On the 7th December 1992, a Victorian gothic church on top of a hill in Dulwich burnt down, following an arson attack.

Just under four years later, a modern replacement rose up once again with a uniquely distinctive look and spire to dominate the landscape.

This is St Barnabas Dulwich, and is one of the better modern churches I have visited.


I have been past a few times, but the doors have always been closed, but on my last walk past, I noticed musicians entering the building, and quietly followed some inside to have a look around, and take some photos.

Modern churches rarely work for me. The bible is an old document with old languages and florid descriptions, and the religion it promotes seems to my mind to need old heavy ornate buildings that whisper of fantasy as strongly as the book itself.

Modern churches seem oddly wrong for religion. I half expect God to turn up in a Next suit and talk in management jargon rather than in gothic incantations.

So, while the architecture feels to have diluted the magic of the religion, I still think this is an exceptionally wonderful building, and is a good replacement for the smouldering Victorian pile that stood in its place.


It is a church that can be largely defined in three colours, the grey steel of the roof and spire, the orange/red brickwork and the dominant shade of blue used in the modern stained glass windows.

Here, the stained glass is less about telling a story to the illiterate and more used as punctuation marks around the building. Suitable strips of coloured light to separate walls and add a lighter touch to the otherwise dominant brick aesthetic.

Of course, there is one huge glass wall covered in coloured decoration, at the rear of the church in a smaller private chapel.


It is however the main church that causes the eyes to ascend skywards, as the huge wooden double arched ceiling is a wonderous sight to behold. Slightly ruined by the cheap looking lighting, but nothings ever perfect.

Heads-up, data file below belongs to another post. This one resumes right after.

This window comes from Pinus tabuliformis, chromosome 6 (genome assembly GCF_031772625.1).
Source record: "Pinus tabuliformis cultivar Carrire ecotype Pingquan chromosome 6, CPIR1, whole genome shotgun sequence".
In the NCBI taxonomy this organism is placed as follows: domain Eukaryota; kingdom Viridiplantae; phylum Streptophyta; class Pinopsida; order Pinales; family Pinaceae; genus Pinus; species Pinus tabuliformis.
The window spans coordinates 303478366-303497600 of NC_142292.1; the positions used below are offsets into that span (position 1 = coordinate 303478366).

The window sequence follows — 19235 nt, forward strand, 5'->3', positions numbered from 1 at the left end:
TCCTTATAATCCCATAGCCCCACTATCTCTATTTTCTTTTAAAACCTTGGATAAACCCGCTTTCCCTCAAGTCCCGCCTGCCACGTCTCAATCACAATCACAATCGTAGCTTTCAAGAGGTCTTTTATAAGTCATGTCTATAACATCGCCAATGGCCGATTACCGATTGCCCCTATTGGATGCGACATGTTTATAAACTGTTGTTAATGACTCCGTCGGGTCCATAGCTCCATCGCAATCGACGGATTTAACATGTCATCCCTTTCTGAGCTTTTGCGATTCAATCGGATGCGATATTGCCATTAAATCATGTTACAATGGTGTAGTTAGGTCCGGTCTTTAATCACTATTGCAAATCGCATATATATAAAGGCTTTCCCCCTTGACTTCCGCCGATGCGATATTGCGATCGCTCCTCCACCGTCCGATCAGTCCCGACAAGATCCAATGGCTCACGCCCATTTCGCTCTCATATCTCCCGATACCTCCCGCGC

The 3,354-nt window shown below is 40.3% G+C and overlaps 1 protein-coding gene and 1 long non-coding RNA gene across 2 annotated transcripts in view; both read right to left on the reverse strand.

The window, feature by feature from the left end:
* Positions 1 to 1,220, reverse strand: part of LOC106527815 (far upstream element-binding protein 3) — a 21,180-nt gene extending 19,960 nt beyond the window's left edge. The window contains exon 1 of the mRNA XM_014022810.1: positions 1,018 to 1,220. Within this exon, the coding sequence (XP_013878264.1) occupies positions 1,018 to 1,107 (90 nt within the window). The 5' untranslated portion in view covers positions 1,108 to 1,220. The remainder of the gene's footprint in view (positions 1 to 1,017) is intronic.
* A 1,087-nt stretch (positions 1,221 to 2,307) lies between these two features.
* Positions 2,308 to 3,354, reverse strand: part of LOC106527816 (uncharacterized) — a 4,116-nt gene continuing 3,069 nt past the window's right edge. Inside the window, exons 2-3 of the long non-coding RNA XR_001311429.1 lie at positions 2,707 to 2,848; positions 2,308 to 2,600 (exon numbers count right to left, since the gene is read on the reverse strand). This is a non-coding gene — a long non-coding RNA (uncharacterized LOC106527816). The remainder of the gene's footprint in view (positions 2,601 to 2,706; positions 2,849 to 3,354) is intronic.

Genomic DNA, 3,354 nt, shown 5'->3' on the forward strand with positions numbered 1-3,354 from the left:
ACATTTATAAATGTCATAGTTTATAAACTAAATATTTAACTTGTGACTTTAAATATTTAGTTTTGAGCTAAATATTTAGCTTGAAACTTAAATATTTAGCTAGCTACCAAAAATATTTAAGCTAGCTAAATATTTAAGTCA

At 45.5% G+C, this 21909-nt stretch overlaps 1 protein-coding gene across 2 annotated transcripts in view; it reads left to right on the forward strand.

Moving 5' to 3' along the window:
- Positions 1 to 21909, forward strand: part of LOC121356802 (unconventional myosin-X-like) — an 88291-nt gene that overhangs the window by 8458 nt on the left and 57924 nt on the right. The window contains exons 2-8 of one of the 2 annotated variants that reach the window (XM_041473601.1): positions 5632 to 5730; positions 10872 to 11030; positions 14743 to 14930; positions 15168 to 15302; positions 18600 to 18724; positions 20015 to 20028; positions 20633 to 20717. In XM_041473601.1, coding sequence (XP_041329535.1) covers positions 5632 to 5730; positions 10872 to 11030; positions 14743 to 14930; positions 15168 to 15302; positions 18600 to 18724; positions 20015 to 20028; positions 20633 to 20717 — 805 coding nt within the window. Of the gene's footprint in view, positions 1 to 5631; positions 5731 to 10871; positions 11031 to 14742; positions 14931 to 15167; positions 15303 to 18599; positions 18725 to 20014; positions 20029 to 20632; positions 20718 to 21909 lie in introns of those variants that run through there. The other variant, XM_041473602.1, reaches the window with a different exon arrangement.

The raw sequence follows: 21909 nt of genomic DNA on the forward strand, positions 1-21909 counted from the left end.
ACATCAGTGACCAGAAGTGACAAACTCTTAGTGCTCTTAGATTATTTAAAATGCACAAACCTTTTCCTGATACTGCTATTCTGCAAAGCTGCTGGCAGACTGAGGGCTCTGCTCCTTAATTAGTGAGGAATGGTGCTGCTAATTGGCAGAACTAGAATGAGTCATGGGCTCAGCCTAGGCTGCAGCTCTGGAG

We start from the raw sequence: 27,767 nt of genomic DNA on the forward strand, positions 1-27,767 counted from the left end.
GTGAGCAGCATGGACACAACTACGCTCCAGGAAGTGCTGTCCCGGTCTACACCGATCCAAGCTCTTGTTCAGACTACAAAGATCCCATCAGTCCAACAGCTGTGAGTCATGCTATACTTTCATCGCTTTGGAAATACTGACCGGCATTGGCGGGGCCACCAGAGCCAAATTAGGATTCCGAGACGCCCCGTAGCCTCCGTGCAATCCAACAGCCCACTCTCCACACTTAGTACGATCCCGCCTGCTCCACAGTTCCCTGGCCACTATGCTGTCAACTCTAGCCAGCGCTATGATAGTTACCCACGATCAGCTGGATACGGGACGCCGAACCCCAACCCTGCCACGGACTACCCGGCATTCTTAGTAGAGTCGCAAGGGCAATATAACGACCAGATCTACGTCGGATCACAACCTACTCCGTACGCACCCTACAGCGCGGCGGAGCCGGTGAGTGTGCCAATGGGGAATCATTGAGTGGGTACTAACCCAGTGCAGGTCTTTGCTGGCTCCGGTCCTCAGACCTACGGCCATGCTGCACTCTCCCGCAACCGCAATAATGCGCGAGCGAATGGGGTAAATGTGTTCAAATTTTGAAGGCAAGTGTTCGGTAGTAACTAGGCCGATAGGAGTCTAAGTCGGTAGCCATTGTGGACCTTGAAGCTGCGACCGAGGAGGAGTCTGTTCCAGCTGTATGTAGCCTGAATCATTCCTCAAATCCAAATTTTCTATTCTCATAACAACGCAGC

I can’t quite see myself sitting down here for a quiet period of relaxing, as it feels, just too municipal, too much like a community hall, but I think what is here is an architecturally wonderful building.

However, what really makes the building stand out is seen from the outside, and that it the spire. Here, the often solid markers in the landscape has been replaced with a hollow core built up of a metal mesh, and simply capped at the top.

The transparency of the spire is such a shocking contrast to what is usually to be expected, and it was that, when seen from the distance that originally brought me to the church.

The one thing the the new spire didn’t replicate though, sadly was the ability to go to the top of the old tower for reputedly amazing views of the area.


The photo above is the church as it is today from a nearby road, and this is what it looked like 20 years ago.


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One comment
  1. Simon says:

    Thanks. I’ve walked past many times but never been in.

    You know, arguably all churches are really very modern compared to the “religion” they bang on about.

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